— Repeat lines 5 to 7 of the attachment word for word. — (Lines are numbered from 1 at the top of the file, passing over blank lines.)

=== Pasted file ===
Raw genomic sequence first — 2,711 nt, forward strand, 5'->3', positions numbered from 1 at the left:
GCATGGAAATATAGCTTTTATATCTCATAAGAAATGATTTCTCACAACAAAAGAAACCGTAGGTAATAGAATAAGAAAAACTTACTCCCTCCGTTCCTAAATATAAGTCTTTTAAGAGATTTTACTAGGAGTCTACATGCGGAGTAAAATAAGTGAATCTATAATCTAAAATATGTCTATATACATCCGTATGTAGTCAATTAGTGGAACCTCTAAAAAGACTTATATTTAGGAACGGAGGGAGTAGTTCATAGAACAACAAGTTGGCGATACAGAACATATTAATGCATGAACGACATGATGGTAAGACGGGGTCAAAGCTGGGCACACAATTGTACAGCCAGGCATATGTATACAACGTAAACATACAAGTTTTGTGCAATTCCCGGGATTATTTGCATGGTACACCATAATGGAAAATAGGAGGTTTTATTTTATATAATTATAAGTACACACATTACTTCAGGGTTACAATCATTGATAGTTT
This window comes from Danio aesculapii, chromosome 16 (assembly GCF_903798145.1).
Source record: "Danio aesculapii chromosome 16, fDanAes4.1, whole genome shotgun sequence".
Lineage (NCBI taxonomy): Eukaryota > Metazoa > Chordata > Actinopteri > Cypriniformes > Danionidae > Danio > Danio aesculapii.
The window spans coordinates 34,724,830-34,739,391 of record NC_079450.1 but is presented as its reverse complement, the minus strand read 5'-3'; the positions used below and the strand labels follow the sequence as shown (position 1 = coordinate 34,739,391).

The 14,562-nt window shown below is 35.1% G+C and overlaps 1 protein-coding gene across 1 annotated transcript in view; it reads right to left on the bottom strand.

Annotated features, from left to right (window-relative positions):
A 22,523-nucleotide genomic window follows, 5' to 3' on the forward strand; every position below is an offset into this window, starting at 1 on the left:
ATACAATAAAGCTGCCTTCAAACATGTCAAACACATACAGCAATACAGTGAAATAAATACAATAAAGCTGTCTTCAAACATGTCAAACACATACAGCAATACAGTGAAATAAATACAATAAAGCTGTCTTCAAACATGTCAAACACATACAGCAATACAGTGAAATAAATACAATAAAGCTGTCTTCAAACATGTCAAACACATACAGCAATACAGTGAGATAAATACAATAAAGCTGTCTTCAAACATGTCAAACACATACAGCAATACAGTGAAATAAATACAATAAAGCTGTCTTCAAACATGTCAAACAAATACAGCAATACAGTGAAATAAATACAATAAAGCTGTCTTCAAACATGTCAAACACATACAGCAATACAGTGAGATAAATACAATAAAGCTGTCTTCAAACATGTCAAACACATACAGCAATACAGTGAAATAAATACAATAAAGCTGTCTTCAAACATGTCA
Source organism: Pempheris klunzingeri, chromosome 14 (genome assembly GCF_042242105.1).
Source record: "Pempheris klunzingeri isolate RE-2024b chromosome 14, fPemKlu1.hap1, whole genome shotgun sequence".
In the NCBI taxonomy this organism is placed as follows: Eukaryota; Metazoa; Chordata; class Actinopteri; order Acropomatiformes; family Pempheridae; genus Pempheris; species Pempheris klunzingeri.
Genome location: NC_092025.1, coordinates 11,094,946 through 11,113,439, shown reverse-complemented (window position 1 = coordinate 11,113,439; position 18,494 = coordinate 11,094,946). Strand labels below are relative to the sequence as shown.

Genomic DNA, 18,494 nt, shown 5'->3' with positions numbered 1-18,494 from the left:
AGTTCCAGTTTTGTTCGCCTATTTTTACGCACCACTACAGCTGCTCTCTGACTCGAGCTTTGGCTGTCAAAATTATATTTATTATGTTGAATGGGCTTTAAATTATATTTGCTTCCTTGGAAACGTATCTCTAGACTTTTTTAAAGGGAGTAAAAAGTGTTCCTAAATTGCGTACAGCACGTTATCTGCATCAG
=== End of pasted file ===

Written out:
Lineage (NCBI taxonomy): Eukaryota > Metazoa > Chordata > Actinopteri > Cypriniformes > Danionidae > Danio > Danio aesculapii.
The window spans coordinates 34,724,830-34,739,391 of record NC_079450.1 but is presented as its reverse complement, the minus strand read 5'-3'; the positions used below and the strand labels follow the sequence as shown (position 1 = coordinate 34,739,391).

The 14,562-nt window shown below is 35.1% G+C and overlaps 1 protein-coding gene across 1 annotated transcript in view; it reads right to left on the bottom strand.